Liverpool promised change against Chelsea, but offered more of the same, with Fabinho and Joe Gomez summing up some of the problems. This is what we spotted.
STAMFORD BRIDGE, LONDON// Liverpool traveled to Chelsea with a much-changed side. The congested run of fixtures against some of the league’s big boys gave Jürgen Klopp the perfect excuse to drop some of his major stars, most of whom have been out of sorts for the majority of the season.
But if Klopp was hoping for a new Liverpool, he was disappointed. It was a case of different personnel, same story for large parts, with Chelsea, gifted a huge opening within the first 10 minutes thanks to a loose Kostas Tsimikas pass.
There was plenty more where that came from, and Liverpool could count its lucky stars that it is almost a century since Chelsea has scored so few at this point in the season. As is now customary in this fixture, it ended 0-0, and in truth, it was a hugely fortuitous point against the league’s 11th-placed team, under the care of an interim manager.
Here are the four things Liverpool.com spotted as the game unfolded.
Klopp is out of options
It spoke volumes that Jordan Henderson and Fabinho kept their places. On one hand, they were two of the four that Klopp conceded were ‘okay’ against Manchester City. Then again, with the midfield having been highlighted as the problem area time and time again, it was a surprise to see two-thirds of the engine room untouched amid a sea of changes.
The bottom line is that this is the reality of Liverpool’s depth. Decent on paper, this is what a rotated team looks like: Joe Gomez at right-back, one forward who is leaving at the end of the season, and another who hasn’t scored in going on a year.
Klopp was right to ring the changes, and perhaps he should have done it far sooner. But there’s a reason why he has waited so long, giving his more established stars so many chances — the second string is just not especially inspiring.
Gomez takes things into his own hands
Liverpool’s performance can be aptly summed up by the fact that Gomez came the closest to opening the scoring. The right-back for the day is still yet to score a single goal for the Reds, but he wasn’t a million miles away from changing that in spectacular style.
Afforded quite a lot of space by Chelsea’s system — ironically, the kind of situation Trent Alexander-Arnold would surely have loved to exploit — he was eventually tempted into using that freedom to unleash a shot. Kepa won’t have been expecting it but did well to get across and tip it away for a corner.
The ‘Lovren rule’ dictates that it’s never a good sign when center-backs start taking potshots from outside the area, but Liverpool is also all too familiar with the ‘Kompany exception’. At this point, few would have begrudged him for having a go, with genuine chances nowhere to be found.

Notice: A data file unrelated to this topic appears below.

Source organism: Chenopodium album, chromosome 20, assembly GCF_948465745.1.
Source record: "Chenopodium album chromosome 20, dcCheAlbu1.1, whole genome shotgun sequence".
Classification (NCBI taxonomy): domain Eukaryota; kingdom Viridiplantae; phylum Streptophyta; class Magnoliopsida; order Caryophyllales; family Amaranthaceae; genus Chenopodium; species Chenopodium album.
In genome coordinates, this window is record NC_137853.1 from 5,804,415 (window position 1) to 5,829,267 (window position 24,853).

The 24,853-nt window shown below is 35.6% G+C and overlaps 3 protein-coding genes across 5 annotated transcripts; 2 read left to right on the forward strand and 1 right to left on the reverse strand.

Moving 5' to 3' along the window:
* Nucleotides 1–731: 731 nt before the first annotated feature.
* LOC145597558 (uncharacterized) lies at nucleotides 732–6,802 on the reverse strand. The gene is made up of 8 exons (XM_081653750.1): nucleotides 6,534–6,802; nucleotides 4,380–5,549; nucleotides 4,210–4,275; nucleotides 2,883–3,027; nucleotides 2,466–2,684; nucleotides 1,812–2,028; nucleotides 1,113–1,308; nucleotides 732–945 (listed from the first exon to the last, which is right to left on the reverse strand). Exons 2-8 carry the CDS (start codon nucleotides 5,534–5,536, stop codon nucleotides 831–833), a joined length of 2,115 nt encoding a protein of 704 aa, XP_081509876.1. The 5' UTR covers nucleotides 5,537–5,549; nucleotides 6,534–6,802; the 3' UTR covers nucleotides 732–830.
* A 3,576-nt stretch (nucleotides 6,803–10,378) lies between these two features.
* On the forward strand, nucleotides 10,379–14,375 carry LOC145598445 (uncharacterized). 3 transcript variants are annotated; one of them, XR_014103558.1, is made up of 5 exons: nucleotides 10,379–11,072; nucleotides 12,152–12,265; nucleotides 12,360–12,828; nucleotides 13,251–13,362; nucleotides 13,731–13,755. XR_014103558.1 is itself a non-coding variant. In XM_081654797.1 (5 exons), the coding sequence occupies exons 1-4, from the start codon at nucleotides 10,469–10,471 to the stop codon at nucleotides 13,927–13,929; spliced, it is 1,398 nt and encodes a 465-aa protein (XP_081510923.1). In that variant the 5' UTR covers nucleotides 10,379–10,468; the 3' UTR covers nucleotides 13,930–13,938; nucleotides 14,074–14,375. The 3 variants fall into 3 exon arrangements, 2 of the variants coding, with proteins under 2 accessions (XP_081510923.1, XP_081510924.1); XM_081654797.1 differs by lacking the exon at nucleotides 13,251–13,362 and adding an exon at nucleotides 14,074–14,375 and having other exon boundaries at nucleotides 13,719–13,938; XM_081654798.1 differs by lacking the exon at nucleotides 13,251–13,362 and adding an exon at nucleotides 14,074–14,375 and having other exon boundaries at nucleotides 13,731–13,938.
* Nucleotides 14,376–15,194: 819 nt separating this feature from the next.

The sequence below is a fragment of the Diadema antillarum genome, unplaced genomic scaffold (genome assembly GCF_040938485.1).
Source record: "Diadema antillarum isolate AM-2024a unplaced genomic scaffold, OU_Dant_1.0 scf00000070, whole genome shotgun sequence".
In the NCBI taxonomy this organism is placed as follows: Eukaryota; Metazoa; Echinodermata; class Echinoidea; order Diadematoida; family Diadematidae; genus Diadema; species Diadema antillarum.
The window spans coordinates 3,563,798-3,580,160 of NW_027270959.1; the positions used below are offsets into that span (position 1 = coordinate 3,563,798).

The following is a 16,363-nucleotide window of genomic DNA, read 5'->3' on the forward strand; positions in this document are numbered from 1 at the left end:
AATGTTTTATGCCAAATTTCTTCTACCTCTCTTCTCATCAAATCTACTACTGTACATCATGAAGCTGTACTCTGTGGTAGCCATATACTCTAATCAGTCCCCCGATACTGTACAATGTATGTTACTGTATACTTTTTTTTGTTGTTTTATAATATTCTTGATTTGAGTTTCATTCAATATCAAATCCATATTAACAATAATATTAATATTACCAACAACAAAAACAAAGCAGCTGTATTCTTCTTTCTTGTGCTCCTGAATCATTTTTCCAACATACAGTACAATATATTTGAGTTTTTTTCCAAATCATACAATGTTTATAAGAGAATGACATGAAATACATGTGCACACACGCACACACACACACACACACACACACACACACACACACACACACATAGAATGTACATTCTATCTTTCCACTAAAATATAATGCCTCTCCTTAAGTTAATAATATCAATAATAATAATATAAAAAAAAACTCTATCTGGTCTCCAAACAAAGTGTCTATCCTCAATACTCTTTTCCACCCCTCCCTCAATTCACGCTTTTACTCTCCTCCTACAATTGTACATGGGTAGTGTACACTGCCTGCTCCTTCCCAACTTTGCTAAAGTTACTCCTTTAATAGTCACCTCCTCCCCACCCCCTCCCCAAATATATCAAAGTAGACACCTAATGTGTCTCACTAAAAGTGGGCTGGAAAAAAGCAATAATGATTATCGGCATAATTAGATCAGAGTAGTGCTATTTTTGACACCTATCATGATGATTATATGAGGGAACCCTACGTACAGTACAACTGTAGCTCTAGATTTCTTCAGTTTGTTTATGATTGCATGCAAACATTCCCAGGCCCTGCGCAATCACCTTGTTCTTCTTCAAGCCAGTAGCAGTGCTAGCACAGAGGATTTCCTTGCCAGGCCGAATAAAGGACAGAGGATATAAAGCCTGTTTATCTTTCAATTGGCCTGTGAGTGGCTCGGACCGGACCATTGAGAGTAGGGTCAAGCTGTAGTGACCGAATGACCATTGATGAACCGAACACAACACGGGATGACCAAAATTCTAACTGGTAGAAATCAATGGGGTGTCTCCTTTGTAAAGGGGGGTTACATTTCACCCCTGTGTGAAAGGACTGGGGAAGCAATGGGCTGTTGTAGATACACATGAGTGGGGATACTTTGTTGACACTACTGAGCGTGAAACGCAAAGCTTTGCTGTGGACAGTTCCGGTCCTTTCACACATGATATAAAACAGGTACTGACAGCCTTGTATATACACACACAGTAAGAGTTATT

Liverpool then came close from the subsequent succession of corners, too. Perhaps there’s a lesson in there about players needing to take the initiative more often — thankfully, Luis Díaz will be back soon, with rather more qualifications in this area than Gomez.
What’s Fabinho’s trademark move? In the past, you might have said a snapping tackle, wading in to break up danger before most had even seen it.
This season, it’s unquestionably been his displays of disbelief toward the officials. He could commit a war crime and would still look just as bemused to be getting penalized.
He could have no real complaints about his yellow card on this occasion, but it was still easy to make out what he was saying: “Me?”
Yes, Fabinho, you. Being late to tackles has been a theme of the whole campaign for the Brazilian, and it’s summed up the whole Liverpool team: everyone is half a yard off the pace, and the difference that makes is astounding.
You could be forgiven for forgetting that Klopp subbed for Mohamed Salah. The prospect of the team’s talisman being able to come off the bench and make an impact was a strangely exciting one, but hopes of stumbling across a new super-sup were rapidly extinguished.
The fault was not limited to Salah, either. Cody Gakpo — another marked by Klopp as an ‘okay’ performer last time — was unable to exert any influence on proceedings throughout his time on the pitch.
The lesson is that Liverpool’s problems are majorly systemic at this point. The personnel on hand can only make a limited difference, with everything from morale to tactics failing to take hold.
New players should mean new impetus, and the close season should finally offer the genuine reset Liverpool has craved ever since the Fulham draw on the opening day. But for the time being, the complete lack of impact exerted by the substitutes points to some pretty deep issues.